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News » UK » Bouygues and McGee dig Albert Hall sized hole in London » published 17 Jul 2017

Bouygues and McGee dig Albert Hall sized hole in London

Contractors have completed what it is one of London’s largest excavations, to house two high energy proton beam therapy centres for University College London Hospitals.

Bird's eye view of the basement Above: Bird's eye view of the basement

The pit, excavated by McGee for main contactor Bouygues, goes five storeys below ground to a depth of 28.5 metres, making it big enough to contain the Royal Albert Hall.

The new basement runs 87 metres long by 67 metres wide. 80,000 cubic metres of ground has been removed from the site. It will house multi-storey gantries for the proton beam therapy equipment, two mechanical & electrical plant levels, two floors for patient proton beam therapy care, and eight surgical theatres.

Above ground there will be six storeys that will house Europe’s largest centre for the treatment of blood disorders.

Proton beam therapy is a form of radiotherapy used to treat cancer which can be targeted extremely precisely, causing minimal damage to surrounding tissue. It has been offered overseas to NHS patients who are eligible for treatment in England since 2008 in a programme that has to date supported approximately 1,000 patients.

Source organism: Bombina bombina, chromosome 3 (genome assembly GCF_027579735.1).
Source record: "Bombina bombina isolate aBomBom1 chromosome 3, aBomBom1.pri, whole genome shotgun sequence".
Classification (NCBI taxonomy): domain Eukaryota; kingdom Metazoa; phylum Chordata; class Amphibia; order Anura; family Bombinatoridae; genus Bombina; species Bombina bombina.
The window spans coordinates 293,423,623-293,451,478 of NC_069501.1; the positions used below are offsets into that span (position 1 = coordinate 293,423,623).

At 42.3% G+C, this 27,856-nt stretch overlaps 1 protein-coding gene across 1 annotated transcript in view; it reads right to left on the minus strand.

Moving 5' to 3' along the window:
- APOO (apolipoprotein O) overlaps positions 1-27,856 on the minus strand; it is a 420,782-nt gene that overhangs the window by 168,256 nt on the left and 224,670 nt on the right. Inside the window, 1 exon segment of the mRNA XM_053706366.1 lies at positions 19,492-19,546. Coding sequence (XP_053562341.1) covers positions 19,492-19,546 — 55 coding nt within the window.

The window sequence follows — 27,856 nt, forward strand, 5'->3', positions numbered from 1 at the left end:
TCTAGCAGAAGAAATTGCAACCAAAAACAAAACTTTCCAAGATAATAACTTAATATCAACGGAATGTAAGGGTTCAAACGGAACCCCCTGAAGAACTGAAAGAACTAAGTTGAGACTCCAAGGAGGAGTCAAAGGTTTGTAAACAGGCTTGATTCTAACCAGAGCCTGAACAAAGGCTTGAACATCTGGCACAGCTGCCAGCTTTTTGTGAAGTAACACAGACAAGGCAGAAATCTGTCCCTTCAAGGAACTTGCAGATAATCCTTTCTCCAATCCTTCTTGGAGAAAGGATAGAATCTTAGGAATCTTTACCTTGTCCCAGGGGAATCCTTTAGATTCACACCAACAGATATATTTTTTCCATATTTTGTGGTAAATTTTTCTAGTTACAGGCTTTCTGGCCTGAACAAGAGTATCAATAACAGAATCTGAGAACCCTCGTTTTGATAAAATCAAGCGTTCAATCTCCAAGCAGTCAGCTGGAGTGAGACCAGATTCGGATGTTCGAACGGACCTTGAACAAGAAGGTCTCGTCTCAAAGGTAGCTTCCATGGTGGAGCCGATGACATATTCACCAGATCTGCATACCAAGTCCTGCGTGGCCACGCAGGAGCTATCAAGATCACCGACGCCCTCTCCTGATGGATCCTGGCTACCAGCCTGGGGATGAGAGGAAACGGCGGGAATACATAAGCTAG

Together with the Department of Health, NHS England is funding the development of two centres at The Christie in Manchester and University College London Hospitals NHS Foundation Trust for NHS patients to be treated in the UK. Patients are due to be treated at The Christie from summer next year, with UCLH following in summer 2020. When complete they will each treat up to 750 patients every year.

Fabienne Viala, chairman of Bouygues UK, said: “This is exactly the kind of project we relish. The complexity of undertaking London’s biggest excavation within a tight site at the heart of central London enables us to add value through our technical knowledge and the infrastructure expertise of our colleagues within Bouygues Travaux Publics. This is no ordinary project: as well as being an innovative and complex build, the finished development will have the potential to improve and even save the lives of those suffering with blood disorders and complex cancers.”

The project team includes:

  • Scott Tallon Walker Architects – architect and lead consultant
  • Campbell Reith – structural, civil, geotechnical and environmental engineering consultant
  • WSP – mechanical, electrical, and plumbing design and the interface with the different contractors.
  • McGee –bulk excavation and main propping of the centre.
  • Fayat Piling – piling and diaphragm wall
  • Reach Active – service diversions and utilities
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MPU

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This article was published on 17 Jul 2017 (last updated on 17 Jul 2017).

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